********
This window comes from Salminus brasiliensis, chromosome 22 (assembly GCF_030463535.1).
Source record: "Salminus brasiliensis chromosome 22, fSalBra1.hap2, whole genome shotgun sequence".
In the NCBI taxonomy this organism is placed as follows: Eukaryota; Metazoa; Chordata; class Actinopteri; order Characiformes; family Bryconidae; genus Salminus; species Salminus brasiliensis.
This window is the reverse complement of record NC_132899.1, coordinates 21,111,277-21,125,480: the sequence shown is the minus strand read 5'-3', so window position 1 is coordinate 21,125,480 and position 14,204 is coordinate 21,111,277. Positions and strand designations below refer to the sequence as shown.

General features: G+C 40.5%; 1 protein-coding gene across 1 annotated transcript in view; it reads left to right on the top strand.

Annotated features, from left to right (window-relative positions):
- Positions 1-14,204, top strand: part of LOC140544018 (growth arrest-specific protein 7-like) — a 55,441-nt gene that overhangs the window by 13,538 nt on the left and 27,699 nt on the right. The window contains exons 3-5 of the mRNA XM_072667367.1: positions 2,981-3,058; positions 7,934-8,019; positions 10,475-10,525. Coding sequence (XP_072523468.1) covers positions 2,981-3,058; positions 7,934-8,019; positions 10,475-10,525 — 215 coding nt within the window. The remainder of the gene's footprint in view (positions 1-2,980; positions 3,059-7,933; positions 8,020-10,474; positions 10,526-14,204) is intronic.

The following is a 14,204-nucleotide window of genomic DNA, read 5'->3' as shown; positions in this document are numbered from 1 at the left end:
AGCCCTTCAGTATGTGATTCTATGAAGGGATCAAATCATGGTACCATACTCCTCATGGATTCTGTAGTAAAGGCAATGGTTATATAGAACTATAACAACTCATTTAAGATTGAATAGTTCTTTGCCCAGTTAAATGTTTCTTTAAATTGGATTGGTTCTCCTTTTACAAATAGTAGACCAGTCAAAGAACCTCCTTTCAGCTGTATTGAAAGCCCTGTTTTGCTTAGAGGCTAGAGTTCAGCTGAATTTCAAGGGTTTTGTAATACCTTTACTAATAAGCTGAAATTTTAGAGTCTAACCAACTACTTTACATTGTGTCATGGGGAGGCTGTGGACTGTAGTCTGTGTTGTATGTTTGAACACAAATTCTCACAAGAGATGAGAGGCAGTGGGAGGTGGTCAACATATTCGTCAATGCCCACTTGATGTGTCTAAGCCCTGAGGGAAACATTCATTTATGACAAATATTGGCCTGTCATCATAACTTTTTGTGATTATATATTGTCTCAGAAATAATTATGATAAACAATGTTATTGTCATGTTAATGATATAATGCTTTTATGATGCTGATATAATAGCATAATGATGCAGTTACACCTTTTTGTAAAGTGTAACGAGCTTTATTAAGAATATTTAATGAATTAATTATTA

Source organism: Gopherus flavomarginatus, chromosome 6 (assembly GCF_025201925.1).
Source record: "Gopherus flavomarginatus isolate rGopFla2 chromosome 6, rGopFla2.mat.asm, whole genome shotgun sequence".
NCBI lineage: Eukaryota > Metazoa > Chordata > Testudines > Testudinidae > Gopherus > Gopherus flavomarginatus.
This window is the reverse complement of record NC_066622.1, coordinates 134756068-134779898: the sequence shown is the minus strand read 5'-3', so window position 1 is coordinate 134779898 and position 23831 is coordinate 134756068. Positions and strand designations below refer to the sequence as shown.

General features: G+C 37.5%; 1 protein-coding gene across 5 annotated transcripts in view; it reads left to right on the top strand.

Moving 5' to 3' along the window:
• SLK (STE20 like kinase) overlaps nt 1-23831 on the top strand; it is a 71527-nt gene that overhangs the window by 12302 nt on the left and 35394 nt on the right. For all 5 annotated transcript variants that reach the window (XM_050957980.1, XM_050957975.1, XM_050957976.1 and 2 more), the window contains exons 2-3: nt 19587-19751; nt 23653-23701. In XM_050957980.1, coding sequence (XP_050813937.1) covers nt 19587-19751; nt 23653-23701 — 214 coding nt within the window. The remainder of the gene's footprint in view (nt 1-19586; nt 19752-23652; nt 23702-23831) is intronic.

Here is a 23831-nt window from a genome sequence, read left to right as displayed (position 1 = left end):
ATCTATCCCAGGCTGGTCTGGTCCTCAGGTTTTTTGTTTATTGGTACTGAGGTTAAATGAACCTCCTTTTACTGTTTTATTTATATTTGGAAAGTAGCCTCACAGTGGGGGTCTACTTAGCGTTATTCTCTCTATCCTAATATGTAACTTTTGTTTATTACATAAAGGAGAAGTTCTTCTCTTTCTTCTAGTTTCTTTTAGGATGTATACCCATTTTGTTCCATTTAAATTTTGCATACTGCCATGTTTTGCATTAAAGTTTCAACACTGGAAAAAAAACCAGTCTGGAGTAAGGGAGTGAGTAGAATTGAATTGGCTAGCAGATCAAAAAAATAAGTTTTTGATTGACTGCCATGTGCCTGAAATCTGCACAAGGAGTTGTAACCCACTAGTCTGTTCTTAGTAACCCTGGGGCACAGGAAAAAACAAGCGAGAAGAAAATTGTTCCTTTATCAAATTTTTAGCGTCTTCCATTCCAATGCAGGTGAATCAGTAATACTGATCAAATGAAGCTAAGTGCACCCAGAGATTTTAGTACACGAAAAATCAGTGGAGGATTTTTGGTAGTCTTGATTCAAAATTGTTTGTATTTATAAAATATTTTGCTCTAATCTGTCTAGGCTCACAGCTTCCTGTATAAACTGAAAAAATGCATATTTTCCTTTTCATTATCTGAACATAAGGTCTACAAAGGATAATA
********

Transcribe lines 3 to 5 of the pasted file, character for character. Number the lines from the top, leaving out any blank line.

In the NCBI taxonomy this organism is placed as follows: Eukaryota; Metazoa; Chordata; class Actinopteri; order Characiformes; family Bryconidae; genus Salminus; species Salminus brasiliensis.
This window is the reverse complement of record NC_132899.1, coordinates 21,111,277-21,125,480: the sequence shown is the minus strand read 5'-3', so window position 1 is coordinate 21,125,480 and position 14,204 is coordinate 21,111,277. Positions and strand designations below refer to the sequence as shown.

General features: G+C 40.5%; 1 protein-coding gene across 1 annotated transcript in view; it reads left to right on the top strand.